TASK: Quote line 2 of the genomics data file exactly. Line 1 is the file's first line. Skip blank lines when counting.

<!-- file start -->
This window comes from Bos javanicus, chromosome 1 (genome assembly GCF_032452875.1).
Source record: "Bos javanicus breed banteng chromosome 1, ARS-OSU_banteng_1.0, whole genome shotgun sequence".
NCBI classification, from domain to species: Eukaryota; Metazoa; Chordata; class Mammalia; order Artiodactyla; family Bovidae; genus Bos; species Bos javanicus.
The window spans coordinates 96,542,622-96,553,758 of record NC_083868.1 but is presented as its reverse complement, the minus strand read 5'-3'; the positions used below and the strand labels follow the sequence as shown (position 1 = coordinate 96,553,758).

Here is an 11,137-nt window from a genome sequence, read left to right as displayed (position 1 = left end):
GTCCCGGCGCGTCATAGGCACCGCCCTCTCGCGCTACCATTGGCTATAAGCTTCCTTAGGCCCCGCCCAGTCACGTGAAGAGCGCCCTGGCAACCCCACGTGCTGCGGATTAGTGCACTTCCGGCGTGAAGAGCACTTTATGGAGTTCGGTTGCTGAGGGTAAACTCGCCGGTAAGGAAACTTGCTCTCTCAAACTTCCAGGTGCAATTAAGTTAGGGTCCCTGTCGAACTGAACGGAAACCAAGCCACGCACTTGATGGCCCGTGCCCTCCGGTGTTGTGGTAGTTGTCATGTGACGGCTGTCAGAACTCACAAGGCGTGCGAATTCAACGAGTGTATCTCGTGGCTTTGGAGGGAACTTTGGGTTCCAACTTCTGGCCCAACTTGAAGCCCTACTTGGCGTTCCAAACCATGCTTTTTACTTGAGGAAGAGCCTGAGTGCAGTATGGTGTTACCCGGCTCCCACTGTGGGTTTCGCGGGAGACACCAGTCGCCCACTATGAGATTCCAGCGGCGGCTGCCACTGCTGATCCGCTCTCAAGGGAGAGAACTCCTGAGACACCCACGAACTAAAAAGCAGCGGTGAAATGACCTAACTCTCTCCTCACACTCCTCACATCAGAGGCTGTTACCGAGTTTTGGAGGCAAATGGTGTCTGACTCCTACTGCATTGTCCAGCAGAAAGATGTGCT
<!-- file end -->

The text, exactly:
Source record: "Bos javanicus breed banteng chromosome 1, ARS-OSU_banteng_1.0, whole genome shotgun sequence".